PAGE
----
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Posts Tagged ‘appreciation’

A Month to Prepare

tromboniaYou see yourself in the mirror and you wonder how you got there.   But really, you know.  You seem to remember there was this one and that one, and they said this and that and thus and so.  And they did stuff, too.  Some of this stuff they did and said you came somehow to own a share of, like a squatter, sojourner, stranger in a strange land.  Ends up to be a great shared mass of particles, bits of reality and misconception, outright lie and humble truth.

After all of that you look in the mirror and you either hate or love what you see.  Given the random nature of what is, it doesn’t really matter which.  Pick one, play the part well, and maybe they’ll ask for an encore.

I decided to drop the “Bare Bone” from the EP title and just call it, “The Rubenoff Project”, subtitle, “Songs of Love, Despair and Regret.”   I’ll save “Bare Bone” for a more trombone-centered recording maybe next year.

I could have really gone either way this year, but – and this will sound a bit funny coming from a sexagenarian – but I my sound needs to mature just a bit more.  The Universe has been pushing me toward being a solo act on the trombone, but it is not really what I like.  I like to blend.  Therefore I like somebody to blend with.

Well, it’ll come, or it won’t.  Wait and see.

In the mean time my sessions are booked for August 1st and 2nd, so I have lots of time to make sure I can remember my lyrics.  Lucky for me the people I will be recording with are all better than I am.  😉

 

 

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Singing Out

January 3, 2016 Leave a comment

MetkfcRoslindale3On January 1st a friend of our insisted I bring my trombone to her brunch, so I did.  I played several standards and some of my own stuff.  I have been called upon to perform solo a few times in my life.  It is a tough gig for a melody instrument, and, I feel, much better suited for piano, guitar or accordion.  But I did my best and was blessed with a 96-year-old former instrumental music teacher as an audience for the first several songs.  She was appreciative and at the end gave me a piece of invaluable advice.

“You have a sweet sound when you play softly,” she said.

Of course I thanked her, and I will remember this advice in my endeavors to come.

On January 12, 2016, I will sing three or more of my original songs at the Boston Singers Showcase open mic at Ryles Jazz Club in Cambridge, Massachusetts.  If you live in the area and would like to go, here is a link to more information:

http://www.ryles.com/event.cfm?event_id=8688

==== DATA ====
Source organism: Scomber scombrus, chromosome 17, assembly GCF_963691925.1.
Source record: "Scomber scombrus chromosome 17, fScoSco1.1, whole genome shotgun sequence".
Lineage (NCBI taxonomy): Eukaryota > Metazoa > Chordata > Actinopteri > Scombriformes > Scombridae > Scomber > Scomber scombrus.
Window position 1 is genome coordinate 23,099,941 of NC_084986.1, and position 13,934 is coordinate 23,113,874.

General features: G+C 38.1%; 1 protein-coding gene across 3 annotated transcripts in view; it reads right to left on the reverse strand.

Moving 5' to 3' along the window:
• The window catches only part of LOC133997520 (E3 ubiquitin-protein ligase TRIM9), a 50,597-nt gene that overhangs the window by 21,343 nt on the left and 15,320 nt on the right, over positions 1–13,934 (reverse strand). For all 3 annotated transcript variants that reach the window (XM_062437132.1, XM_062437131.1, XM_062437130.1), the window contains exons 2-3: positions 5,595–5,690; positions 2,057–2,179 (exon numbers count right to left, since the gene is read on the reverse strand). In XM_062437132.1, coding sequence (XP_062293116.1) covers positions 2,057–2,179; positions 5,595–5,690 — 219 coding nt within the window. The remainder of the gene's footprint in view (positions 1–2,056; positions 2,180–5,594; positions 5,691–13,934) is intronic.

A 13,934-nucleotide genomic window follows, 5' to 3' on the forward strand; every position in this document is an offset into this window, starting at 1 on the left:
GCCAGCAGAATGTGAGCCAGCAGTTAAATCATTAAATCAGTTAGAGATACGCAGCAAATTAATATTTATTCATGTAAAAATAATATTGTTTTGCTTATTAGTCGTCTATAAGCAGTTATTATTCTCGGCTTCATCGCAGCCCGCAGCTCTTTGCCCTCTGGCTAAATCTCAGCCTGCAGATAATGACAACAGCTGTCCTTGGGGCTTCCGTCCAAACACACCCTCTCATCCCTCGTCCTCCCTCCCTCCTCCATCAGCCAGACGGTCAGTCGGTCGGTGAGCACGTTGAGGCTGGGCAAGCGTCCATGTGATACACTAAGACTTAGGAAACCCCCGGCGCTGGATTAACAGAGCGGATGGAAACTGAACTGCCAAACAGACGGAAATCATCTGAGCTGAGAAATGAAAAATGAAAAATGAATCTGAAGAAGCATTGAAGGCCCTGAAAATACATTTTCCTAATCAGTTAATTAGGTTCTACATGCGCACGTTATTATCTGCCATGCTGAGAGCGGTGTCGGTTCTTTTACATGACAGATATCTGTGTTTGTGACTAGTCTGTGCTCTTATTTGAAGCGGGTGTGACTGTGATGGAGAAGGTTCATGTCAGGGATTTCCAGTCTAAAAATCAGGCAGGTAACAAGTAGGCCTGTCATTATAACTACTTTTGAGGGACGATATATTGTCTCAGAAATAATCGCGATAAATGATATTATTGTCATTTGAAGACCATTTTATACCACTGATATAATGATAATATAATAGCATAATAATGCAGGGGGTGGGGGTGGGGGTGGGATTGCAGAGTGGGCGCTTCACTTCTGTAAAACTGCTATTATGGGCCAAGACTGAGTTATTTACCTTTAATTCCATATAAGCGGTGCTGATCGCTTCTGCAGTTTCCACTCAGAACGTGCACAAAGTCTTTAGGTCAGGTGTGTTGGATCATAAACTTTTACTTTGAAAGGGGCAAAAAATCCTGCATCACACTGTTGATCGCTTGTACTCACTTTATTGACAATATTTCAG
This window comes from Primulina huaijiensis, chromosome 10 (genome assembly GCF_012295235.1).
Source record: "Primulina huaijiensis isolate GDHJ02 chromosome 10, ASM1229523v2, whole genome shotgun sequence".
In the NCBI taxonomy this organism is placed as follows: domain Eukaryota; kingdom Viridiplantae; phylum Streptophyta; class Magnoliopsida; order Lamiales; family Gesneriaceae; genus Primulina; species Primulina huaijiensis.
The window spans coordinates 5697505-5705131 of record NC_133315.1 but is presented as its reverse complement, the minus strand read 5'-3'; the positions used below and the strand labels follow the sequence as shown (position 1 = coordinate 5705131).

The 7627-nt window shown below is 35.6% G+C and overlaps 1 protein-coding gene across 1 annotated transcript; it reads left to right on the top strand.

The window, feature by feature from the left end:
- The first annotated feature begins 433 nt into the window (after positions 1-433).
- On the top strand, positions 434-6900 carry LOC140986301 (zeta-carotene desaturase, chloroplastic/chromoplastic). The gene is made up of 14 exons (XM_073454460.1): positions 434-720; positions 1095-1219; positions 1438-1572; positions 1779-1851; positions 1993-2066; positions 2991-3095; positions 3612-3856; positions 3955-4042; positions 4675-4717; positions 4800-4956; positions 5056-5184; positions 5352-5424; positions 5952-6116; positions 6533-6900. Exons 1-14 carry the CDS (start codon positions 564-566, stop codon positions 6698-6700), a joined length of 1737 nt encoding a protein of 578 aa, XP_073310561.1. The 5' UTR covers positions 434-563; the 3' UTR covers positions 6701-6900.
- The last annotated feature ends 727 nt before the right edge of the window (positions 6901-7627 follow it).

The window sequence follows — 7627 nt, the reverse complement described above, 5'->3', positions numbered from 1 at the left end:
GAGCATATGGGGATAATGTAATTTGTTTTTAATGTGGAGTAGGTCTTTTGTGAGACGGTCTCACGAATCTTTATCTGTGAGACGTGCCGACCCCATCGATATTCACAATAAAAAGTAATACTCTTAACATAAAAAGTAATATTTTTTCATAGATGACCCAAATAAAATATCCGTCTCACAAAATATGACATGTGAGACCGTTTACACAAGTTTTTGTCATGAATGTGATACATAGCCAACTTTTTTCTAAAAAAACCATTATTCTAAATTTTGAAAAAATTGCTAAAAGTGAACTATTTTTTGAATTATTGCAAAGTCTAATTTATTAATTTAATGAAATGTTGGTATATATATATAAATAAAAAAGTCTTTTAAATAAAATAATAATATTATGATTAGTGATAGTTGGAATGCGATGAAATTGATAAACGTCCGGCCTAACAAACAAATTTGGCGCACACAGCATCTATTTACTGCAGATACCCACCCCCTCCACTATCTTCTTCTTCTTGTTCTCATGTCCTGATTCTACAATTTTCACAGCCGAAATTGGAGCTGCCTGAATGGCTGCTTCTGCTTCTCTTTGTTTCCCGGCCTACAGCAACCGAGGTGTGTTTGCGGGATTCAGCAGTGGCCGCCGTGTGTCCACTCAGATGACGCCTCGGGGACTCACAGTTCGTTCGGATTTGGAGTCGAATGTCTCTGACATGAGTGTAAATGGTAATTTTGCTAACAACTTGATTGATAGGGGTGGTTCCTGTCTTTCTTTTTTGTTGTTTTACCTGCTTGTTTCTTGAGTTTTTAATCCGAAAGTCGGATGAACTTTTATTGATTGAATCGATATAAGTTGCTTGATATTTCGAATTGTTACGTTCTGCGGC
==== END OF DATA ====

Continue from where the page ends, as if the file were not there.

This “fifteen minutes of fame” will be my most ambitious vocal performance to date.   My stuff is a little different, I think, than the tunes people usually sing there.  I am thinking this will be an advantage.  I may get a video out of the deal; if I do I’ll surely let you know.

Prior to that I will be recording my new song, “Fancy Hat” at Little Dog Studio in Malden.   I am picking up the pieces here from my defunct studio date that was supposed to have taken place in December but was torpedoed by the drummer’s defection three days before.   I have not found a replacement for my former drummer at this time, so will be working with a cajon player.  I like him and his sound, and it will have the advantage of sounding a little different.  “A little different.”  I’m sensing a them here.  🙂

I will be taking the name, “Fancy Hat”, for my 2016 project, The Fancy Hat Concert.  I am currently seeking a venue and funding.  I’ll keep you posted as to how I do.   I produced my first concert at The Lilypad in Cambridge on a shoestring but I am looking to accomplish something grander this time around.

 

Winter Quiet

January 12, 2015 Leave a comment

Parkerblog

In the United States, whether you celebrate them or not, the cultural winter holidays tend to be a bit disruptive, yet the craziness of these holidays is juxtaposed with the deep and solemn quiet of winter as it exists in nature.   The cacophony of birdsong gives way to the quiet chirping of chickadees as most species fly south to warmer climes.  Snow blankets the land, muffling all sound.  Walking in the northern forest in the winter, one’s breath seems loud.

Like the migrating birds, many of the musicians with whom I make music become scarce this time of year because they travel or are otherwise busy.   Therefore it is a good opportunity for me to look simultaneously into the depths of my creative soul and my computer’s hard drive for creations put aside for just such a time as this.  Even as some of my usual creative outlets are suppressed I am having fun revisiting old ideas and discovering new ones.

One of the new ones is a tune called “Shorty” in honor of Trombone Shorty.

At Eye On Life meanwhile we continue to be blessed with a steady stream of new poetry, for example, we recently welcomed poet Robert Demaree into the ranks of our contributing poets;  in addition, we are looking forward to publishing more of Donal Mahoney’s work tomorrow, and sometime this week Mitchell Krockmalnik Grabois will be returning to The Poetry Locksmith as well.   We are so fortunate to have so many remarkable poetic voices enrich our pages.

 

 

The Conspiring Universe